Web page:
Hotels make use oftapestries to transform their public rooms and stairways. Similar to paintings, tapestries can enhance both traditional and contemporary interiors while depicting scenes from the past at the same time. There are a number of hotels that own and showcase famous tapestries. Some hang in the property for years on end and other hotels host exhibitions.
The Carlyle hotel in New York, famous for accommodating guests of high status including John F Kennedy, Princess Diana, Woody Allen. It has a fantastic collection of tapestries from the Gobelins including “Le Chameau”, a tapestry depicting a scene in the new Indies that sold for over $100 000.00 and now hangs in the hallway for all the guests to see. Most long attending guests remember the Kennedy children playing underneath the tapestries when they were young. It is also the last place where John F. Kennedy Jnr. ate breakfast before his fatal plane accident.
Beginning the journey from the left-hand side of the window, the Bayeux Tapestry of the Bar Room reveals the story of a fleet of tall ships struggling in a storm, their cargo of beer barrels thrown into the sea, whilst their crew of monks holds onto them for dear life. The mural continues behind the bar to show the beer barrels being washed up on shore, and eventually making their way back to their home - a beer hall, where monks, ladies, and other patrons enjoy the merriness of the beer that has now been saved.
The Breakers in Palm Beach, Florida has two early tapestries from the Southern Netherlands hanging in The Tapestry Bar. In the reception hall, there is an exquisite Beauvais tapestry,The See-Saw. The image depicts four young blond children playing in a colorful, lush garden. The two in the foreground play with the see-saw while the other two play horse riding and sword fighting.
The George V in Paris has 17th and 18th century Brussels tapestries inLa Galerie.The exquisite Salon Louis XIII inside the hotel - a room for meetings and galas - features a unique 18th-century Aubusson tapestry.
In Le Bristol, Paris there is a diverse selection of tapestries including an excellent collection ofTeniers from the workshops of Guillaume Werniers.Teniers, a painter, was famous for his scenes with peasants. They were so well known that compositions with this subject came to be called 'tenierkens' ('small teniers') and tapestries with peasant scenes were referred to as 'Teniers tapestries'.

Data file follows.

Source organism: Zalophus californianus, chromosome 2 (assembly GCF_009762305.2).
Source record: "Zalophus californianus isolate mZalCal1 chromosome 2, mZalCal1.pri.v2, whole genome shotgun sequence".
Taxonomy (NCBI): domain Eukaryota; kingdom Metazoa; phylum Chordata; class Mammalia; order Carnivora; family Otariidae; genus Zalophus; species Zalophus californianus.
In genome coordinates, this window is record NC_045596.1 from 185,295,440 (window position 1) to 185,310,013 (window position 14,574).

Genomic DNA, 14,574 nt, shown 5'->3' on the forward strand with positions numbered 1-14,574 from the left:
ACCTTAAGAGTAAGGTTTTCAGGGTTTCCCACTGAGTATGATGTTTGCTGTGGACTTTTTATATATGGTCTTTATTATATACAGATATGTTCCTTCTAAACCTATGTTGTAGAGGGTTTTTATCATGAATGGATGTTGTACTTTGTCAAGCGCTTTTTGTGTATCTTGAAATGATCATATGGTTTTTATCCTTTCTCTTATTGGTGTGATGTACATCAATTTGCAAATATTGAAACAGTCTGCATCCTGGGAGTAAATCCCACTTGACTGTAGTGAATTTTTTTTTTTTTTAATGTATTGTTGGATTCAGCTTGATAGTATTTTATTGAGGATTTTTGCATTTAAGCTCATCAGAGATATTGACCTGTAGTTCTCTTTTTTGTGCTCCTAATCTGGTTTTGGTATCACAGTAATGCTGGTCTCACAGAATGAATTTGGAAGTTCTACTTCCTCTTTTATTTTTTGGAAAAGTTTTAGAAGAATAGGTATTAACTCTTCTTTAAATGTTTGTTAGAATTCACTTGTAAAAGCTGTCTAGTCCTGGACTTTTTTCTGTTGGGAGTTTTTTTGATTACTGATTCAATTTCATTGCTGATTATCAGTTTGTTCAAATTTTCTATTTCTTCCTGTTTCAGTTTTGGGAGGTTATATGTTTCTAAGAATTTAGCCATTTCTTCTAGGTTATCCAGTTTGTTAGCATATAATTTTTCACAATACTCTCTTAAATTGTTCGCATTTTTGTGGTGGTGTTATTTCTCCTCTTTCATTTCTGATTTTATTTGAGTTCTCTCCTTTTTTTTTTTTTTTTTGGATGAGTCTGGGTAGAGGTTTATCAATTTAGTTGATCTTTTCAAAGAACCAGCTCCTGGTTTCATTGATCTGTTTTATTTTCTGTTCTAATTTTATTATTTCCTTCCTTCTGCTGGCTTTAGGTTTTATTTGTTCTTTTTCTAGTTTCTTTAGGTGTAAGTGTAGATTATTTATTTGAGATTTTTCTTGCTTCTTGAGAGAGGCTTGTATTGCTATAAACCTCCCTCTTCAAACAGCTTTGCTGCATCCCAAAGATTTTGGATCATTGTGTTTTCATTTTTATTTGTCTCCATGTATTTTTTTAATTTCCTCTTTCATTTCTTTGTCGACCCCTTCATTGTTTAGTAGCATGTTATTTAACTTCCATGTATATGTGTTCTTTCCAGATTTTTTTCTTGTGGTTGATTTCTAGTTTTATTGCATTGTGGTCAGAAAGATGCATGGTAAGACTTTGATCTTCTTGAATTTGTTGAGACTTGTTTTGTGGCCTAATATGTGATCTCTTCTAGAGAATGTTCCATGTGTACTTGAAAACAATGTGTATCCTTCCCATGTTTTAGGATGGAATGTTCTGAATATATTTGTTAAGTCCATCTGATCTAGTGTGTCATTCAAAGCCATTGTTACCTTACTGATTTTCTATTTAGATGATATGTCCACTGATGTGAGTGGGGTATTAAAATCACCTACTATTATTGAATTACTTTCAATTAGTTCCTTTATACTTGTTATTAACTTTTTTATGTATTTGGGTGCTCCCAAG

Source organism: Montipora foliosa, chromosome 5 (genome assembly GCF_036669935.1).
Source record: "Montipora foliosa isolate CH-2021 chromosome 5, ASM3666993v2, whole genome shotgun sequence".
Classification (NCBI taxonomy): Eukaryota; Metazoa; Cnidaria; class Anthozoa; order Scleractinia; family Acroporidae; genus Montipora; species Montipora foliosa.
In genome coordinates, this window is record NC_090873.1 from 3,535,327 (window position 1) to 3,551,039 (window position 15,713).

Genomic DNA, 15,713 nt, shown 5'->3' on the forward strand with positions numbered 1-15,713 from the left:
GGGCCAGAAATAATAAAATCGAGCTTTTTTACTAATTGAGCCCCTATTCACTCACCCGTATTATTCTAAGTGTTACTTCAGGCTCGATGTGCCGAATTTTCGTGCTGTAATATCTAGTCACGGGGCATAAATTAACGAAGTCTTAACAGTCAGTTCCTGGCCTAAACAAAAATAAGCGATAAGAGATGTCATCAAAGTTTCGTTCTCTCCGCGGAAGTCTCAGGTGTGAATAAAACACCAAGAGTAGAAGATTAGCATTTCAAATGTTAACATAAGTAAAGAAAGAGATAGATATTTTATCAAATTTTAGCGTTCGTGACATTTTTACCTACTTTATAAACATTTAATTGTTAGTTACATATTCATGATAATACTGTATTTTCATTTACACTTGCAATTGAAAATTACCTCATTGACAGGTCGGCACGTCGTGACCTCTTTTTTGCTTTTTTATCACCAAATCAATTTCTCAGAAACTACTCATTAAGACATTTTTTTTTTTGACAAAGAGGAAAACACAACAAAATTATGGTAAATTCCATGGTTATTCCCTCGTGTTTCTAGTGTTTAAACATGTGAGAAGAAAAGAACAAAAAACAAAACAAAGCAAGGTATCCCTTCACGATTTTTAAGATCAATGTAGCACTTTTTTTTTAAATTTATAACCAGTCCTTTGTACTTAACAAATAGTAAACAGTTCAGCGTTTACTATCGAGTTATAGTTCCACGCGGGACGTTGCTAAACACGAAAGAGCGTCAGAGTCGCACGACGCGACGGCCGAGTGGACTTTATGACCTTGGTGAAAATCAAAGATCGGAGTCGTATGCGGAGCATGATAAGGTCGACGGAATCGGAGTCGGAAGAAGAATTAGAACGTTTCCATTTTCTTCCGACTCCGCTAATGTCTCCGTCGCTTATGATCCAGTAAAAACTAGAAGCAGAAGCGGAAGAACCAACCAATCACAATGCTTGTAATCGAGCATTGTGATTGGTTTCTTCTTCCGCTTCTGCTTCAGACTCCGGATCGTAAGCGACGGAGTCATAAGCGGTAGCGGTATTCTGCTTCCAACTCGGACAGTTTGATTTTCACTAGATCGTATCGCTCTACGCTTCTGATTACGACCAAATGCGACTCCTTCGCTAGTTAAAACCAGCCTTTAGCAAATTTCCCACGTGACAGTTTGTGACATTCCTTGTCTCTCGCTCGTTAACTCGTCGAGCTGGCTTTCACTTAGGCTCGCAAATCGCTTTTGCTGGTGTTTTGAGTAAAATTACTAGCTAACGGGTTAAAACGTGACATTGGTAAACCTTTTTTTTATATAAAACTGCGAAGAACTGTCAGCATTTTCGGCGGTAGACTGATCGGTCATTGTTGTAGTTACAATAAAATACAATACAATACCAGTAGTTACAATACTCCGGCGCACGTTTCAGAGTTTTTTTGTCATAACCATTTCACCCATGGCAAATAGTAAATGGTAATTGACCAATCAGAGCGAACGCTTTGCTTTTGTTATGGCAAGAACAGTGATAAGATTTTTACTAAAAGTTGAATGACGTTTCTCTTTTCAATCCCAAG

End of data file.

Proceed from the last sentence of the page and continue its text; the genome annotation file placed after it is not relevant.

Several people tour the Chateau d'Angers just to see its splendid tapestries. The Apocalypse Tapestries are famous for being the longest in the world stretching 104 meters. The story is split into six ‘chapters’, following the last chapter of the New Testament of St. John about the Apocalypse. In a group of foreshadowing visions, it tells of the return of Christ, his triumph over evil, and the end of the world. Each of the six chapters has a person seated on a dais reading the ‘Revelations’ creating a sense of imagery for those who were listening at the time.
The hotel has its very own Tapestry Gallery where a set of artworks called “The Triumph of the Seven Virtues” hang proudly. Created in Flanders between 1525-1535, it is made from wool and silk. These compositions were designed to show how the seven virtues−faith, prudence, charity, chastity, temperance, fortitude, and justice−would always prevail over vice. No one knows precisely who commissioned the tapestries or where they hung originally, but it’s speculated that they were probably displayed in a palace somewhere in Europe.
The virtues are represented through biblical stories and symbols that would have been familiar to society during sixteenth-century Europe. But to twenty-first-century eyes, the significance of the figures in the tapestry can be a bit puzzling.
The Scottish Diaspora tapestries were on exhibition in the Crieff hotel in Scotland after having been on a world tour. The tapestries depict famous Scottish stories like the Jacobite battles, ceilidh dancing, and tales about famous Scottish figures. There are also more personal stories about love, tea races, and Scottish surgeons, making the panels very varied.
The project brought together over 1000 people in 34 different countries through story and weaving. People aged anywhere between 12 and 90 joined in to make the panels, and it’s said that as many as 75,000 hours of embroidery went into making it.
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